As final preparations were being made for the opening ceremony of the Parliament of World Religions on Thursday afternoon, one of my classmates at the University of Chicago overheard me and another classmate talking about our impending trip to Toronto, and she asked what we would be doing there. When we mentioned the “Parliament of World Religions,” her eyes went wide, and she looked suspicious. “What do you MEAN, the PARLIAMENT of World Religions?” Visions of the Jedi Council immediately started forming in her mind, and my other classmate quickly offered a brief history lesson and explanation about the Parliament in order to calm her fears. We assured her that there is no governing body that oversees the practices of all religions and spiritual traditions in the world. But in response to her initial reaction, I want to offer an additional explanation of the Parliament based on my observations from day one.
My first day attending the Parliament of World Religions was completely focused on connection. Not only did I come to the Parliament to connect with other leaders and activists in the interfaith world, but the workshops and sessions I attended all focused on building bridges between different communities through intimate connections. Whether they were looking to break down barriers, educate, or heal, the presenters explained how connections had been the primary tool they used to accomplish their objectives.
Take the “Meet Your Neighbors” program in Spokane, Washington, for instance. Skyler Oberst, President of the Spokane Interfaith Council and fellow Next Generation Task Force member, spoke about his efforts to educate his community members about different faith traditions so neighbors could better understand one another and feel comfortable in each other’s houses of worship. In interviewing community members, he found that many wanted to engage with those of other faiths but were afraid they would offend in their quest to understand. “We’re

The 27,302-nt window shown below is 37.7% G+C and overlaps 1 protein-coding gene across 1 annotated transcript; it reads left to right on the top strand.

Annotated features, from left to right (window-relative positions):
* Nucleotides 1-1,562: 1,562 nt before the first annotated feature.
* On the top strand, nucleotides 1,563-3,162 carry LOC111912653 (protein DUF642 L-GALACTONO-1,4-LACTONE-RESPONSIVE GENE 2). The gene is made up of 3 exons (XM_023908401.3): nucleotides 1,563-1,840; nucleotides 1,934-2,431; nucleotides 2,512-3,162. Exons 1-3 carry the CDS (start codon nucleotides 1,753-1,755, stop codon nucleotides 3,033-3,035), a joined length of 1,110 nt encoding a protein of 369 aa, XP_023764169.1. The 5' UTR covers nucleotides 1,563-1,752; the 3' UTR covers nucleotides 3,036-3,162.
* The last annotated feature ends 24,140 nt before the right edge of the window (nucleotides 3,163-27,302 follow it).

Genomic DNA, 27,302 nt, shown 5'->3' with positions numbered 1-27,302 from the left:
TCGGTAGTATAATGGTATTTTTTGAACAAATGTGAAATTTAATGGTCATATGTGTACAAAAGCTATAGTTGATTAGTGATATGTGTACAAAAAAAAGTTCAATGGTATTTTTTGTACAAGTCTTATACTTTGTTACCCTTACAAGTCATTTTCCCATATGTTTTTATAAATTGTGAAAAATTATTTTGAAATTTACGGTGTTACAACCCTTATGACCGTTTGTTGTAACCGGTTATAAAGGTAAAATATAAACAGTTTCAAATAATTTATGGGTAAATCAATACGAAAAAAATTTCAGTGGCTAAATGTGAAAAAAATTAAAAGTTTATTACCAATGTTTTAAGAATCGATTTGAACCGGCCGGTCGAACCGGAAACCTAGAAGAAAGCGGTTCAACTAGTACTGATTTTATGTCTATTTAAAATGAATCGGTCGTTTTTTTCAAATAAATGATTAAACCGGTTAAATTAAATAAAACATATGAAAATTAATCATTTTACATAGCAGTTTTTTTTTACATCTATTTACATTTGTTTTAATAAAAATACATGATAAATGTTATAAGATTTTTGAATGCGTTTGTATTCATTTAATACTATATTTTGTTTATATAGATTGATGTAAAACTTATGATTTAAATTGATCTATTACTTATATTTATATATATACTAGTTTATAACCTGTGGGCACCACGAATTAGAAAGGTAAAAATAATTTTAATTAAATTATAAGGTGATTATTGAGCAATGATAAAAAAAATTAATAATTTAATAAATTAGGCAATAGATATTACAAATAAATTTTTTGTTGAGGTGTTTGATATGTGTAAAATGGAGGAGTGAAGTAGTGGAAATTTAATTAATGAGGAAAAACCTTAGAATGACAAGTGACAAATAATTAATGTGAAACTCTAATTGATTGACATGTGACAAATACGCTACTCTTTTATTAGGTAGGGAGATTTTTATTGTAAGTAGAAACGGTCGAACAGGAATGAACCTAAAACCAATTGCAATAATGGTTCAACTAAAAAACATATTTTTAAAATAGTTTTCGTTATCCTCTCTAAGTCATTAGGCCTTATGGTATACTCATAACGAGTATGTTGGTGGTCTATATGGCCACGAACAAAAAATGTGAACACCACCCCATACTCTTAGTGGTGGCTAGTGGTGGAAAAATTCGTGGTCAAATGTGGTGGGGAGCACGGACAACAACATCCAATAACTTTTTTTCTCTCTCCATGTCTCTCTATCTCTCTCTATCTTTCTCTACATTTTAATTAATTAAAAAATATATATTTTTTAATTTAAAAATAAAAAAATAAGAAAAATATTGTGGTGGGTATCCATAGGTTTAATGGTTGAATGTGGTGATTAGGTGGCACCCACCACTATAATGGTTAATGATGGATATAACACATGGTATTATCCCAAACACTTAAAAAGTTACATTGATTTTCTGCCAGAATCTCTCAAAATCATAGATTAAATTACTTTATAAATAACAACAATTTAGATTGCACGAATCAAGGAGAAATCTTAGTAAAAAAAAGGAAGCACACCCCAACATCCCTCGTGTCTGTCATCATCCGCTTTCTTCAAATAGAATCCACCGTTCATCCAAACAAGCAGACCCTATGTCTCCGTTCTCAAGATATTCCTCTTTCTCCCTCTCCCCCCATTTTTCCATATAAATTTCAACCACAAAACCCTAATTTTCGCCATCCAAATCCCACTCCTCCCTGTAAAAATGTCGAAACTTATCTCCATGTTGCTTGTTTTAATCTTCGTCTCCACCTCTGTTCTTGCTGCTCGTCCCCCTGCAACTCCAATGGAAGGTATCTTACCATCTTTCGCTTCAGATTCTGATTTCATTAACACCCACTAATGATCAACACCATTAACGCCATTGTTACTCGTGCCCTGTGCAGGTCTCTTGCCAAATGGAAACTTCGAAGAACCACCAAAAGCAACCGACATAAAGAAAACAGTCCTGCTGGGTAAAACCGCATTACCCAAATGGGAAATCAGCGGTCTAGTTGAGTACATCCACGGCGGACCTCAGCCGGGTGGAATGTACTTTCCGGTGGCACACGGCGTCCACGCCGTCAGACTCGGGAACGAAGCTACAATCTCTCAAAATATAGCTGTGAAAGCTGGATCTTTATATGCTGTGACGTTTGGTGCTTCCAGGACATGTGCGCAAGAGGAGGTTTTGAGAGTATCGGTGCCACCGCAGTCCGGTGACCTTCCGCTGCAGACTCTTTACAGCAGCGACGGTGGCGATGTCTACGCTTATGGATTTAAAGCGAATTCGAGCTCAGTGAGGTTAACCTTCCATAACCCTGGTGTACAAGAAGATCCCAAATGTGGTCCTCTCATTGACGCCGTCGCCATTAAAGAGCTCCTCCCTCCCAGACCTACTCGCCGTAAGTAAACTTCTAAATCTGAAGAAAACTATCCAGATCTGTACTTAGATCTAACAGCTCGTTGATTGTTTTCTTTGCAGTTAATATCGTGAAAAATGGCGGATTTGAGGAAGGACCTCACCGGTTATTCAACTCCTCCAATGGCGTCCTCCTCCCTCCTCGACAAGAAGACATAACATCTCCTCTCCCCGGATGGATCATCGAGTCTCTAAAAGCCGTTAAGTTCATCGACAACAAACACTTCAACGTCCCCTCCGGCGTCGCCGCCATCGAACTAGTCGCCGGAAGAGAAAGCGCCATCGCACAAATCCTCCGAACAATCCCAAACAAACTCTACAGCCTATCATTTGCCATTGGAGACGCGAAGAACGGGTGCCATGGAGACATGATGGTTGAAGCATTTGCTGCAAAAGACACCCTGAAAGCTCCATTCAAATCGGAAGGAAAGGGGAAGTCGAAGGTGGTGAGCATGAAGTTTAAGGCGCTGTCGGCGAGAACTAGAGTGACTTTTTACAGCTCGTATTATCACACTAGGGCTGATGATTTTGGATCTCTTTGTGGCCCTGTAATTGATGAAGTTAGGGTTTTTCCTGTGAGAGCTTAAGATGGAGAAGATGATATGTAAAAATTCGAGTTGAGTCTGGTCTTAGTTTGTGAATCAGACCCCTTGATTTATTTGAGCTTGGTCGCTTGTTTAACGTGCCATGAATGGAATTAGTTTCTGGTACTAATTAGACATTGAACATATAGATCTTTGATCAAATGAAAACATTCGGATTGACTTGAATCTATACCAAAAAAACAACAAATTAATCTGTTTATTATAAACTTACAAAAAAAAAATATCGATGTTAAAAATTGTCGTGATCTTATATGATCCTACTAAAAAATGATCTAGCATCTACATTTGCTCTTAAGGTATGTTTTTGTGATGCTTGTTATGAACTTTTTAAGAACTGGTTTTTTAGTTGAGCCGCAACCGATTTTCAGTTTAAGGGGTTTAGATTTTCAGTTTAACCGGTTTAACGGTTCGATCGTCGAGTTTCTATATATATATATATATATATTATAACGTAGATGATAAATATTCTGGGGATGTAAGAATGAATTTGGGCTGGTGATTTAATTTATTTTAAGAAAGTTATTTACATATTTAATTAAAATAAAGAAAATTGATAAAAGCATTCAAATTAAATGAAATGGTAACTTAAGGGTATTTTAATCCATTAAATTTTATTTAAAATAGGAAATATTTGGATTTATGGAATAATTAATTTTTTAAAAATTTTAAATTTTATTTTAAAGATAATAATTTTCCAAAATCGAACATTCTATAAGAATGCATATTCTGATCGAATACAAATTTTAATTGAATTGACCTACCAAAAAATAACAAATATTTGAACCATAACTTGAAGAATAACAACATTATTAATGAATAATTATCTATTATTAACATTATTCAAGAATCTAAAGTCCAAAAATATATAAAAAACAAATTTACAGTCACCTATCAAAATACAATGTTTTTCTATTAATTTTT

not afraid of interfaith encounters. We’re afraid of ourselves—that WE might make a mistake, that WE might offend someone.” Meet the Neighbors interviews people of different faith traditions, creates videos about their worship services, and hosts open houses where people can come visit houses of worship and learn directly from members of a specific faith tradition. Educating people about their neighbors facilitates connection between them and creates a space where they can learn and grow together.
I also learned about the work Sukhmeet Singh Sachal and Abhayjeet Singh Sachal are doing to connect students in different classrooms around the world. Abhayjeet took a trip to the Arctic and learned first hand how climate change is impacting communities in the Northwest Territories of Canada. Upon returning to Vancouver, he realized students in his hometown could learn a lot about the issues they studied in school, such as climate change or mental health issues, just by connecting with students whose realities were inextricably linked with the subjects they were learning about. Video conferences between the schools helped students learn context and develop empathy for one another.
The most unexpected connection I learned about was the connection between the son of one of the Sikh Temple of Wisconsin shooting victims (2012) and a former leader of the white supremacist organization that inspired the shooter. Having been directly impacted by the tragedy at the Sikh Temple in Oak Creek, Pardeep Kaleka wanted to understand the mindset of white supremacists. He reached out directly to Arno Michaelis, a co-founder of the largest white supremacist organizations. A conversation helped them realize how much
they had in common. The connection they experienced helped both to heal and then co-found Serve2Unite, an organization that works with students to value humanity and live an honest life as a peacemaker.
I’m not an expert on any of these organizations or the work that they do, but I believe in the potential of their efforts to bring people together. Today’s workshops reaffirmed what I already knew about connection—that it breaks down barriers, educates, and heals. We all crave connection, and we can all find common ground when we reach out in love. And while I can’t speak for the entire Parliament, I can say that I’m trying to do exactly what I learned about and observed today—connect in love.